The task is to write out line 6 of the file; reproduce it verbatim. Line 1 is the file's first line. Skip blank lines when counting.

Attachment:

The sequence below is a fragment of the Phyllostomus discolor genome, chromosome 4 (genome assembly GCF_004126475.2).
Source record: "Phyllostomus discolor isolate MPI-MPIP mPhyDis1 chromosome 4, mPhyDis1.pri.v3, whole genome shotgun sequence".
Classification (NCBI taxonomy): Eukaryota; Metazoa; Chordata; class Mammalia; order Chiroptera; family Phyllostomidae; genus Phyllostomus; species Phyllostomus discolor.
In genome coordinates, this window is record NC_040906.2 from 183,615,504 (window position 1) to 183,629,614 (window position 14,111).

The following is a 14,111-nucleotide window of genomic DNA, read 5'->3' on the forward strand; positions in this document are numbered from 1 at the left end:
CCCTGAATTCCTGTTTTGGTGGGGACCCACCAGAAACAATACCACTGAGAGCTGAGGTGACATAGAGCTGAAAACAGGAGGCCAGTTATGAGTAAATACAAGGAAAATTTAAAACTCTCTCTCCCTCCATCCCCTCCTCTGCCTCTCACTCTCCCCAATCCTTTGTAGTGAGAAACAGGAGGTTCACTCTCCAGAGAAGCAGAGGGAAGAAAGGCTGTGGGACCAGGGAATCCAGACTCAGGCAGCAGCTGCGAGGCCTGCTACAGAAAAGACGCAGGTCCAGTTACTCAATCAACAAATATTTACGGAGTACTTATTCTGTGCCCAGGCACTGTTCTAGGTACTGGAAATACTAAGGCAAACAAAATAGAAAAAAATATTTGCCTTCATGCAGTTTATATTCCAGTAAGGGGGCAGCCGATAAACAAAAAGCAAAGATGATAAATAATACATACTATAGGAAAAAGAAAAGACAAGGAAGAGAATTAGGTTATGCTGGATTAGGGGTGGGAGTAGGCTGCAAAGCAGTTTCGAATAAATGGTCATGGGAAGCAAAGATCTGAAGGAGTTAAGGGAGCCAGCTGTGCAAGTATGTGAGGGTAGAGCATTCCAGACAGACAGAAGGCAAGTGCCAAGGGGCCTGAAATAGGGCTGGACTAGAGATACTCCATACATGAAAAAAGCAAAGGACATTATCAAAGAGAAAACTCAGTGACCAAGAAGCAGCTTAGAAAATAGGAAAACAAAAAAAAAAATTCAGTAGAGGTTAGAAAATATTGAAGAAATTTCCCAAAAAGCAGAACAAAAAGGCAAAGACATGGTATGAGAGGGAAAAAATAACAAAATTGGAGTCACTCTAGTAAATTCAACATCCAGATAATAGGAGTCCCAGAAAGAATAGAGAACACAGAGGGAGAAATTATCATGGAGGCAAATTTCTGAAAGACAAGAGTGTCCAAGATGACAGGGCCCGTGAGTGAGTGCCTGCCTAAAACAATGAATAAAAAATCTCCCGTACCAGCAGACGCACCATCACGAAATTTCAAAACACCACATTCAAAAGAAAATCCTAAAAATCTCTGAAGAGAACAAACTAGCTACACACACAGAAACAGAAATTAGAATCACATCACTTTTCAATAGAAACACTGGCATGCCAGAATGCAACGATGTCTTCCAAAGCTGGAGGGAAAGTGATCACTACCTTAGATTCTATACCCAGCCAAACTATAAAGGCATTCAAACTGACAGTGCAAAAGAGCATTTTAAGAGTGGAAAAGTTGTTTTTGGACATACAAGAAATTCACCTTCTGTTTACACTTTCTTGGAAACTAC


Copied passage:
CCCTGAATTCCTGTTTTGGTGGGGACCCACCAGAAACAATACCACTGAGAGCTGAGGTGACATAGAGCTGAAAACAGGAGGCCAGTTATGAGTAAATACAAGGAAAATTTAAAACTCTCTCTCCCTCCATCCCCTCCTCTGCCTCTCACTCTCCCCAATCCTTTGTAGTGAGAAACAGGAGGTTCACTCTCCAGAGAAGCAGAGGGAAGAAAGGCTGTGGGACCAGGGAATCCAGACTCAGGCAGCAGCTGCGAGGCCTGCTACAGAAAAGACGCAGGTCCAGTTACTCAATCAACAAATATTTACGGAGTACTTATTCTGTGCCCAGGCACTGTTCTAGGTACTGGAAATACTAAGGCAAACAAAATAGAAAAAAATATTTGCCTTCATGCAGTTTATATTCCAGTAAGGGGGCAGCCGATAAACAAAAAGCAAAGATGATAAATAATACATACTATAGGAAAAAGAAAAGACAAGGAAGAGAATTAGGTTATGCTGGATTAGGGGTGGGAGTAGGCTGCAAAGCAGTTTCGAATAAATGGTCATGGGAAGCAAAGATCTGAAGGAGTTAAGGGAGCCAGCTGTGCAAGTATGTGAGGGTAGAGCATTCCAGACAGACAGAAGGCAAGTGCCAAGGGGCCTGAAATAGGGCTGGACTAGAGATACTCCATACATGAAAAAAGCAAAGGACATTATCAAAGAGAAAACTCAGTGACCAAGAAGCAGCTTAGAAAATAGGAAAACAAAAAAAAAAATTCAGTAGAGGTTAGAAAATATTGAAGAAATTTCCCAAAAAGCAGAACAAAAAGGCAAAGACATGGTATGAGAGGGAAAAAATAACAAAATTGGAGTCACTCTAGTAAATTCAACATCCAGATAATAGGAGTCCCAGAAAGAATAGAGAACACAGAGGGAGAAATTATCATGGAGGCAAATTTCTGAAAGACAAGAGTGTCCAAGATGACAGGGCCCGTGAGTGAGTGCCTGCCTAAAACAATGAATAAAAAATCTCCCGTACCAGCAGACGCACCATCACGAAATTTCAAAACACCACATTCAAAAGAAAATCCTAAAAATCTCTGAAGAGAACAAACTAGCTACACACACAGAAACAGAAATTAGAATCACATCACTTTTCAATAGAAACACTGGCATGCCAGAATGCAACGATGTCTTCCAAAGCTGGAGGGAAAGTGATCACTACCTTAGATTCTATACCCAGCCAAACTATAAAGGCATTCAAACTGACAGTGCAAAAGAGCATTTTAAGAGTGGAAAAGTTGTTTTTGGACATACAAGAAATTCACCTTCTGTTTACACTTTCTTGGAAACTAC